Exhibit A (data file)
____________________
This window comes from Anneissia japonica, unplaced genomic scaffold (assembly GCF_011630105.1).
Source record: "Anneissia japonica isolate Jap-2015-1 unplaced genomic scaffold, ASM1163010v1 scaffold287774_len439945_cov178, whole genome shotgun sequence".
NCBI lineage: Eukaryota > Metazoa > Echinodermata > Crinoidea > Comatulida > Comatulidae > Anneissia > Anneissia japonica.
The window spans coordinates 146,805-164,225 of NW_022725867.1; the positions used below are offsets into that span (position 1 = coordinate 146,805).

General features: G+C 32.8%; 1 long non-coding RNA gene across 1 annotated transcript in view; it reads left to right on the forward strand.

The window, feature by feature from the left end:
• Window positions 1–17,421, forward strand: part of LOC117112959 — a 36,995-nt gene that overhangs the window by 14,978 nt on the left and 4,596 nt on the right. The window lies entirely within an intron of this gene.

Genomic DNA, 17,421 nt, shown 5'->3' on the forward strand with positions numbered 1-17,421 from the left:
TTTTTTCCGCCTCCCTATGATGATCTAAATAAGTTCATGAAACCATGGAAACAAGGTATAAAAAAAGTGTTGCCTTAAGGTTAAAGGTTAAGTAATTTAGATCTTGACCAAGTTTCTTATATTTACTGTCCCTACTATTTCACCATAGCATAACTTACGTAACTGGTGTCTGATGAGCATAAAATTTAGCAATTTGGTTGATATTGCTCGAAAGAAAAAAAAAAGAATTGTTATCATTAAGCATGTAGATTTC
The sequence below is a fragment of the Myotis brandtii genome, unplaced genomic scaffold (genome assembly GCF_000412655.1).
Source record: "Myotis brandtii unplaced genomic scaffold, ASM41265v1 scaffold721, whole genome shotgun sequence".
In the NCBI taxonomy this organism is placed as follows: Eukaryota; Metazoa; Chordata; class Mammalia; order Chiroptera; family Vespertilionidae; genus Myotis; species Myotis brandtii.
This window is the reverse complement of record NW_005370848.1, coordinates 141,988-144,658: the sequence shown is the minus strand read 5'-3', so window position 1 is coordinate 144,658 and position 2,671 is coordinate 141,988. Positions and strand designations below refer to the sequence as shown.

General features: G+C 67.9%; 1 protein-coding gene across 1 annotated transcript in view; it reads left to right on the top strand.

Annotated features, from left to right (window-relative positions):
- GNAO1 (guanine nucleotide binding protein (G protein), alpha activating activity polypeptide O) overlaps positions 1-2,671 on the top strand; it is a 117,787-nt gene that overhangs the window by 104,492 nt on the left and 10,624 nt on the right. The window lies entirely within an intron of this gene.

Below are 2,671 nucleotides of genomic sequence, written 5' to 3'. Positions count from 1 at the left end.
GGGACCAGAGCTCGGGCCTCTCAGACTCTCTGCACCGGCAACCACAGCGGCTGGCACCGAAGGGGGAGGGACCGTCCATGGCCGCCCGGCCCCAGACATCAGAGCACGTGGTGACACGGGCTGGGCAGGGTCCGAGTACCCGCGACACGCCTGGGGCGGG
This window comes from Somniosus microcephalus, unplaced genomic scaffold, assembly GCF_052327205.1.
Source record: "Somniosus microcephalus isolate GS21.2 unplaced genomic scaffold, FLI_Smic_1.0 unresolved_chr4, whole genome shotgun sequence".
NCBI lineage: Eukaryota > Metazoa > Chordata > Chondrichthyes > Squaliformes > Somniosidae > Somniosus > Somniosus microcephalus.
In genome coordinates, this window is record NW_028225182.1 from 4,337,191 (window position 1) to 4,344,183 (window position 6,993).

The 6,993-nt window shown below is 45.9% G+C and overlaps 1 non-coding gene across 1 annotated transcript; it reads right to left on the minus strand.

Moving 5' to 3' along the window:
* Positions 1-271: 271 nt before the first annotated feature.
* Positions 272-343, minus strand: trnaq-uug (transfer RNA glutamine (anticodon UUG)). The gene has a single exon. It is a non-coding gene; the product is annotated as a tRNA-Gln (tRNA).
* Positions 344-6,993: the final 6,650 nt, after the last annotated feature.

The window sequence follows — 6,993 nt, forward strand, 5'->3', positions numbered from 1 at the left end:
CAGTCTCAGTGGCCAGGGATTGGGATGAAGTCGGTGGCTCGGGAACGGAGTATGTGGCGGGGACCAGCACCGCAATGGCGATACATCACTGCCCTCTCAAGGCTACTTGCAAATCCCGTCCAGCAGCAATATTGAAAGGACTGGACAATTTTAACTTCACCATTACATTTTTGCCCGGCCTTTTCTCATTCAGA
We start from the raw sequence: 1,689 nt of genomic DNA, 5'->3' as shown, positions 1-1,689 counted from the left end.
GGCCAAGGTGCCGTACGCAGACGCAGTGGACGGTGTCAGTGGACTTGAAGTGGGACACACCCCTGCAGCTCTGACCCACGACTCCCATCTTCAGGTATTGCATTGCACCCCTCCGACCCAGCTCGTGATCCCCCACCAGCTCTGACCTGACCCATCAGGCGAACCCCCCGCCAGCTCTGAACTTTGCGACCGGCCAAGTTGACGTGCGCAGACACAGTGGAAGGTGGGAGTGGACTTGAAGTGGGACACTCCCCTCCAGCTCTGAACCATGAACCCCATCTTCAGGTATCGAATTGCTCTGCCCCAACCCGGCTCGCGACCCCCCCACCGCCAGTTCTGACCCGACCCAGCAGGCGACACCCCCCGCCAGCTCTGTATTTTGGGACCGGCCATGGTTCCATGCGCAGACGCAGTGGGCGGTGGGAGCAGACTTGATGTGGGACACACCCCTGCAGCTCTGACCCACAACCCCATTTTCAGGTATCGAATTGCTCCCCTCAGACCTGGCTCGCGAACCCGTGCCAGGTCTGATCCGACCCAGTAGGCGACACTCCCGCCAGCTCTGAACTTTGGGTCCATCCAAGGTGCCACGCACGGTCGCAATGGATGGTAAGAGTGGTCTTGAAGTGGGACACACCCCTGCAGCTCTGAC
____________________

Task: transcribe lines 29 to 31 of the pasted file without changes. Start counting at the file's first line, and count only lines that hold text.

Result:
CAGTCTCAGTGGCCAGGGATTGGGATGAAGTCGGTGGCTCGGGAACGGAGTATGTGGCGGGGACCAGCACCGCAATGGCGATACATCACTGCCCTCTCAAGGCTACTTGCAAATCCCGTCCAGCAGCAATATTGAAAGGACTGGACAATTTTAACTTCACCATTACATTTTTGCCCGGCCTTTTCTCATTCAGA
We start from the raw sequence: 1,689 nt of genomic DNA, 5'->3' as shown, positions 1-1,689 counted from the left end.
GGCCAAGGTGCCGTACGCAGACGCAGTGGACGGTGTCAGTGGACTTGAAGTGGGACACACCCCTGCAGCTCTGACCCACGACTCCCATCTTCAGGTATTGCATTGCACCCCTCCGACCCAGCTCGTGATCCCCCACCAGCTCTGACCTGACCCATCAGGCGAACCCCCCGCCAGCTCTGAACTTTGCGACCGGCCAAGTTGACGTGCGCAGACACAGTGGAAGGTGGGAGTGGACTTGAAGTGGGACACTCCCCTCCAGCTCTGAACCATGAACCCCATCTTCAGGTATCGAATTGCTCTGCCCCAACCCGGCTCGCGACCCCCCCACCGCCAGTTCTGACCCGACCCAGCAGGCGACACCCCCCGCCAGCTCTGTATTTTGGGACCGGCCATGGTTCCATGCGCAGACGCAGTGGGCGGTGGGAGCAGACTTGATGTGGGACACACCCCTGCAGCTCTGACCCACAACCCCATTTTCAGGTATCGAATTGCTCCCCTCAGACCTGGCTCGCGAACCCGTGCCAGGTCTGATCCGACCCAGTAGGCGACACTCCCGCCAGCTCTGAACTTTGGGTCCATCCAAGGTGCCACGCACGGTCGCAATGGATGGTAAGAGTGGTCTTGAAGTGGGACACACCCCTGCAGCTCTGAC